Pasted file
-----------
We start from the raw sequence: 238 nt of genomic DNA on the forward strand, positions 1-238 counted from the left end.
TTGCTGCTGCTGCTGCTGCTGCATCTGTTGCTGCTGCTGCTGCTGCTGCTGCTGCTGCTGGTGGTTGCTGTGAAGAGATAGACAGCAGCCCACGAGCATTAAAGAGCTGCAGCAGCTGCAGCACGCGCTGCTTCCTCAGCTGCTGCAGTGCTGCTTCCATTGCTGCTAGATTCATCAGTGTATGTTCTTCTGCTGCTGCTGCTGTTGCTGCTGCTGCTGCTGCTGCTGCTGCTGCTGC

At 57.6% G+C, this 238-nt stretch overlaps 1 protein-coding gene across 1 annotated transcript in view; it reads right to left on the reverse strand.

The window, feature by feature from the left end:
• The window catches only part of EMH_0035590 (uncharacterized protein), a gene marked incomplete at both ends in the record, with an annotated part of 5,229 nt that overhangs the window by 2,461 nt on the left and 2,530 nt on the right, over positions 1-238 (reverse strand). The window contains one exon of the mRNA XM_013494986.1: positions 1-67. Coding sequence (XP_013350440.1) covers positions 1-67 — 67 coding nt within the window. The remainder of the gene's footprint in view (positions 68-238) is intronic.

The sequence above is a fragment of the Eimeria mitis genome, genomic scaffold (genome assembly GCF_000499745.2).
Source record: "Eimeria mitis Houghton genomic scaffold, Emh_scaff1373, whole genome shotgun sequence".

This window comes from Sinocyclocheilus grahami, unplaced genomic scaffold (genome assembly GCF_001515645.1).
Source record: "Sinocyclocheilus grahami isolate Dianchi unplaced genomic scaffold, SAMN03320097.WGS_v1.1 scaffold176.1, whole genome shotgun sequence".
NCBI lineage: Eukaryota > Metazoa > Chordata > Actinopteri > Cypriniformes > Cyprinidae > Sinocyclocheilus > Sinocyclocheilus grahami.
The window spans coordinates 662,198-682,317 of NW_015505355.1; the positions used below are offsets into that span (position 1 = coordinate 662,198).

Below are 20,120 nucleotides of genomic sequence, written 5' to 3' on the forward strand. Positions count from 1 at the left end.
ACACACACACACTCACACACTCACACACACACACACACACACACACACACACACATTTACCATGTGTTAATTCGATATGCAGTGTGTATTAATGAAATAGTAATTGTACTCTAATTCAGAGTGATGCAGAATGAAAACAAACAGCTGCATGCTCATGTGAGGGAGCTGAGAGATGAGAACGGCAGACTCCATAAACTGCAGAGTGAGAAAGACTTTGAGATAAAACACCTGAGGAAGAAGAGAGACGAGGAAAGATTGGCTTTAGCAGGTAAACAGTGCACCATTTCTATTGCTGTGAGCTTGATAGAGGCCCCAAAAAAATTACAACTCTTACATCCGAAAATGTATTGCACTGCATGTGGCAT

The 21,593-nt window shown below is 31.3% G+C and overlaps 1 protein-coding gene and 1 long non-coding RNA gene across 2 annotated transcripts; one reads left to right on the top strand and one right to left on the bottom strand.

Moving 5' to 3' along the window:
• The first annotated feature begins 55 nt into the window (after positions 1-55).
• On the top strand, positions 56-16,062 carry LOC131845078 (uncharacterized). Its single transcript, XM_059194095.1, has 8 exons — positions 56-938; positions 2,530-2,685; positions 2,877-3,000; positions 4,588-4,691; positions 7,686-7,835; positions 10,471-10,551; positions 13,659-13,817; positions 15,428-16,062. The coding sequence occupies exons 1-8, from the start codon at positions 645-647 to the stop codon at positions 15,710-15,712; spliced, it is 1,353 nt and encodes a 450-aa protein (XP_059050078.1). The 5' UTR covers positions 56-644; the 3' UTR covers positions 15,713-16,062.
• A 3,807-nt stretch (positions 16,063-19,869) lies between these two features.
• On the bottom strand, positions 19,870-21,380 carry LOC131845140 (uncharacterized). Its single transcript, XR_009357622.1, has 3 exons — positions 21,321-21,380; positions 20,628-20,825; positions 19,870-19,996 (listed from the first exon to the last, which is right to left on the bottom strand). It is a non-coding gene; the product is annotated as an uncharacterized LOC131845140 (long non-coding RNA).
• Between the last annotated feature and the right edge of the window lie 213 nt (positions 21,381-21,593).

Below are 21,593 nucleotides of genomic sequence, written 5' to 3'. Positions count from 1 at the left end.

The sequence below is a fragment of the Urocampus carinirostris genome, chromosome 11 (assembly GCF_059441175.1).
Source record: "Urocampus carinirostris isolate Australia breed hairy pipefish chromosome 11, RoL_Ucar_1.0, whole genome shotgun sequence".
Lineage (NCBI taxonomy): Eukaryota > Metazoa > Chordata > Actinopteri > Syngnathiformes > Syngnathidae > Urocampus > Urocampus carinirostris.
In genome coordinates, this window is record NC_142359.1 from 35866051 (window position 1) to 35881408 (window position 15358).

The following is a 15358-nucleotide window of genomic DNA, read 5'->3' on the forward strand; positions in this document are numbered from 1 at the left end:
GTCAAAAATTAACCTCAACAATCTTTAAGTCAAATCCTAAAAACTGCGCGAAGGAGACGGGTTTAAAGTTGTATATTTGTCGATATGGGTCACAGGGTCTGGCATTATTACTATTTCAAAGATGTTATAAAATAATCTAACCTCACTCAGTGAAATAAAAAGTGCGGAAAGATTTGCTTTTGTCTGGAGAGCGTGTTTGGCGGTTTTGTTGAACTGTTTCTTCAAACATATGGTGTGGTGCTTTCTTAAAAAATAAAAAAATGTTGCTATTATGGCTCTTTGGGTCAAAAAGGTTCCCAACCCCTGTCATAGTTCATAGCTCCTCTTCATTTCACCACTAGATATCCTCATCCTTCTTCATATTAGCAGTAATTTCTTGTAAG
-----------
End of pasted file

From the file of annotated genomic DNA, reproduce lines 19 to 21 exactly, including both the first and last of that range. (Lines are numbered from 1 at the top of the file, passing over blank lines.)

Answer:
• On the bottom strand, positions 19,870-21,380 carry LOC131845140 (uncharacterized). Its single transcript, XR_009357622.1, has 3 exons — positions 21,321-21,380; positions 20,628-20,825; positions 19,870-19,996 (listed from the first exon to the last, which is right to left on the bottom strand). It is a non-coding gene; the product is annotated as an uncharacterized LOC131845140 (long non-coding RNA).
• Between the last annotated feature and the right edge of the window lie 213 nt (positions 21,381-21,593).

Below are 21,593 nucleotides of genomic sequence, written 5' to 3'. Positions count from 1 at the left end.